125 years ago, William James and Carl Lange proposed that emotions are nothing more than perceptions of changes in the body. This conjecture has been challenged in numerous ways. For example, it has been changed with physiological implausibility, and it is said to crossly underestimate the cognitive contributions to emotions, especially social emotions and emotions that are culturally informed. Felt bodily changes are said to be neither necessary nor sufficient for having an emotional response. In recent decades there has been a return to James/Lange view, however, on the basis of behavioral and neuroscientific evidence. The presentation presents an updated version of the James/Lange view and addresses some pressing objections.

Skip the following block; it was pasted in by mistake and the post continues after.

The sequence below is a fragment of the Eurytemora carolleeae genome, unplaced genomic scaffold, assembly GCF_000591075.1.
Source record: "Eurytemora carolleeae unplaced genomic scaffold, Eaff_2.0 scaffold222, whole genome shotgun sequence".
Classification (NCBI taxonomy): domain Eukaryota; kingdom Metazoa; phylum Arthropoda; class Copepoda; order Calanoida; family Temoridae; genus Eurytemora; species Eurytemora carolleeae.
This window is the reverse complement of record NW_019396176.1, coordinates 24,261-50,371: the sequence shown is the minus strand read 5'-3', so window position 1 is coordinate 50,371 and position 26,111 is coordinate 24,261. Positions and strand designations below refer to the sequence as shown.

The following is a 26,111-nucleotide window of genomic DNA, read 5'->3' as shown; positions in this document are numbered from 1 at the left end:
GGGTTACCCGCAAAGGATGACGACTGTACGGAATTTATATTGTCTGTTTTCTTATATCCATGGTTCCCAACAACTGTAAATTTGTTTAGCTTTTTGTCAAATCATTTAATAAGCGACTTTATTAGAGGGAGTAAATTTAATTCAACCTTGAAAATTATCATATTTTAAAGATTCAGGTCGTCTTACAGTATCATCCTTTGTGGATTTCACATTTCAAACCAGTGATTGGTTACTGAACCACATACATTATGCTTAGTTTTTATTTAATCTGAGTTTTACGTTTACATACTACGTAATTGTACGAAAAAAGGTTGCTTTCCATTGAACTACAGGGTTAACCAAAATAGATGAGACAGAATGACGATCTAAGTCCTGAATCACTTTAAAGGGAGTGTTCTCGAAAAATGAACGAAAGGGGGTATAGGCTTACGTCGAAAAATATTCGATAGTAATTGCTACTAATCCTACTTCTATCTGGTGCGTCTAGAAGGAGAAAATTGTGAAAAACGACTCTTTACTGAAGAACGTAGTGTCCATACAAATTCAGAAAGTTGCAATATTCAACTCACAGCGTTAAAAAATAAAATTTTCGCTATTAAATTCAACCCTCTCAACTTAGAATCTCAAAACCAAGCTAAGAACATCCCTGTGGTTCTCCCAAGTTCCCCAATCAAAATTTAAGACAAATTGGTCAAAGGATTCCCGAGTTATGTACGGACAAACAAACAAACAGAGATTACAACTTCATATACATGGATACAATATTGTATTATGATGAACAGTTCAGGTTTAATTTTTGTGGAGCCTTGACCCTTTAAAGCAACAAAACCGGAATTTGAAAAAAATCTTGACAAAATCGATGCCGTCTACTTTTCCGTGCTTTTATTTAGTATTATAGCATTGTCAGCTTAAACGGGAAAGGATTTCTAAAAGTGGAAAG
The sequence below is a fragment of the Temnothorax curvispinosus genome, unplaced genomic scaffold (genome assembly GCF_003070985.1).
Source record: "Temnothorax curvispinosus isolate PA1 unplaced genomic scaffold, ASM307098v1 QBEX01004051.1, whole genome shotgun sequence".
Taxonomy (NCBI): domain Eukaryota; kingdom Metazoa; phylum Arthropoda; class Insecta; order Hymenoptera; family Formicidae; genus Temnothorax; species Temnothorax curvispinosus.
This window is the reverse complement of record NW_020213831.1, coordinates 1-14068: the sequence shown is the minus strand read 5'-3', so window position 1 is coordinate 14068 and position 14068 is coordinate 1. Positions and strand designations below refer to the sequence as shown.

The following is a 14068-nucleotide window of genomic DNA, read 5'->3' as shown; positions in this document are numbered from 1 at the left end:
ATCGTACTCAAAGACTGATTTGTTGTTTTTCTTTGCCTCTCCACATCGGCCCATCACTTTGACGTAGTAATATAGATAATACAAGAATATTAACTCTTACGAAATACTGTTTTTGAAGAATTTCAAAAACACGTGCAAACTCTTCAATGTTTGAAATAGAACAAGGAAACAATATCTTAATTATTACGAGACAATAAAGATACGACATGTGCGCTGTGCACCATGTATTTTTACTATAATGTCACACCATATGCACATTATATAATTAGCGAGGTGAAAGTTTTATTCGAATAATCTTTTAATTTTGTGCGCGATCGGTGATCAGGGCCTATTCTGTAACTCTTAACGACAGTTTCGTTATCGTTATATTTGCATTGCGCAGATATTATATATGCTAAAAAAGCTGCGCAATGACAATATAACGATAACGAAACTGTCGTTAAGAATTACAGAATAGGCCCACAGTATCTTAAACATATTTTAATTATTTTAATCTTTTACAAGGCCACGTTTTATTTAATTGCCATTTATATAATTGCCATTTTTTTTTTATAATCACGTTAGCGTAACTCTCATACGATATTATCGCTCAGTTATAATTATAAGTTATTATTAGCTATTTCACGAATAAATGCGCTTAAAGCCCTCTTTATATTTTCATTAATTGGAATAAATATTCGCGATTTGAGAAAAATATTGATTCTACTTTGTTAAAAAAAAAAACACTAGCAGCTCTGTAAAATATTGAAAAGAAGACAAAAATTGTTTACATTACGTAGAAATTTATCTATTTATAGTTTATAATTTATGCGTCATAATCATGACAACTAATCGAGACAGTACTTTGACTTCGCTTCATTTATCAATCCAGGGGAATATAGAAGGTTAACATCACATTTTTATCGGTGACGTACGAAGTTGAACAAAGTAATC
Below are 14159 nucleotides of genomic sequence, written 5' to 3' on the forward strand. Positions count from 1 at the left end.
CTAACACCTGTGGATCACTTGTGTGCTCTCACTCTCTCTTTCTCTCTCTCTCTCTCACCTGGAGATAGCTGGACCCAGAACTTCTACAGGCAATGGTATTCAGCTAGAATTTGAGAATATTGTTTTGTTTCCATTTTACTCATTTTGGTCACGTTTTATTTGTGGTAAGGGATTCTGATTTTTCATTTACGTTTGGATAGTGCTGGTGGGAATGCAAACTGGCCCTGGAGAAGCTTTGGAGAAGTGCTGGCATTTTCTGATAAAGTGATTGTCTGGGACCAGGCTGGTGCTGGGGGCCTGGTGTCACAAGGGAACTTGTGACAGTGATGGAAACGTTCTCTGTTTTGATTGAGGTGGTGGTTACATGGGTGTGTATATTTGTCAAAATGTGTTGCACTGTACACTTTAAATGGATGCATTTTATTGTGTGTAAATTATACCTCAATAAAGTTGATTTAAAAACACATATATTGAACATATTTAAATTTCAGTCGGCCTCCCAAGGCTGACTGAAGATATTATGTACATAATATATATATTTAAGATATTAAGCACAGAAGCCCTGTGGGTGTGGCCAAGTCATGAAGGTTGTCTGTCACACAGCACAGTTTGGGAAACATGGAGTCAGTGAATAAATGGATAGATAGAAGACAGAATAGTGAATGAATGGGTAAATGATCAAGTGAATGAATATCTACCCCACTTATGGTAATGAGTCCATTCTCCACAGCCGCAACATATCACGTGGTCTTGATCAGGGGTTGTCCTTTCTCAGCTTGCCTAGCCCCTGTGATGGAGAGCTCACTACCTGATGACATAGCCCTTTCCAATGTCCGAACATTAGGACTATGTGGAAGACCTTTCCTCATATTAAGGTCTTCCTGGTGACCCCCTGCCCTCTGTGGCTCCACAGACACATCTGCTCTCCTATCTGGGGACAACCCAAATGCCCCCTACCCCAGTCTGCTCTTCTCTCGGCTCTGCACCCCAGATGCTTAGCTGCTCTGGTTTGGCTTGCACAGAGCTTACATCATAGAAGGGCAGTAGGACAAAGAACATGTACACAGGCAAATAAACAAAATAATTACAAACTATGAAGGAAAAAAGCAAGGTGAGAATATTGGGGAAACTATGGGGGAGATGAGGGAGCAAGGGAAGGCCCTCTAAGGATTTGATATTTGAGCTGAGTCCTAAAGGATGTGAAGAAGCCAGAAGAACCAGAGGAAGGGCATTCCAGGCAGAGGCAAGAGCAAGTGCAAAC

Jesse Prinz is a Distinguished Professor at the City University of New York. His work focuses on the role of perception, emotion, and culture and their influence on human human thought and values. Publications: Beyond Human Nature (2012); Furnishing the Mind: Concepts and Their Perception Basis (2002); Gut Reactions: A Perceptual Theory of Emotion (2006), The Emotional Construction of Morals (2008); The Conscious Brain (forthcoming).
16.07.2012 | 18:00
Freie Universität Berlin, Habelschwerdter Allee 45, Raum KL 32/202, 14195 Berlin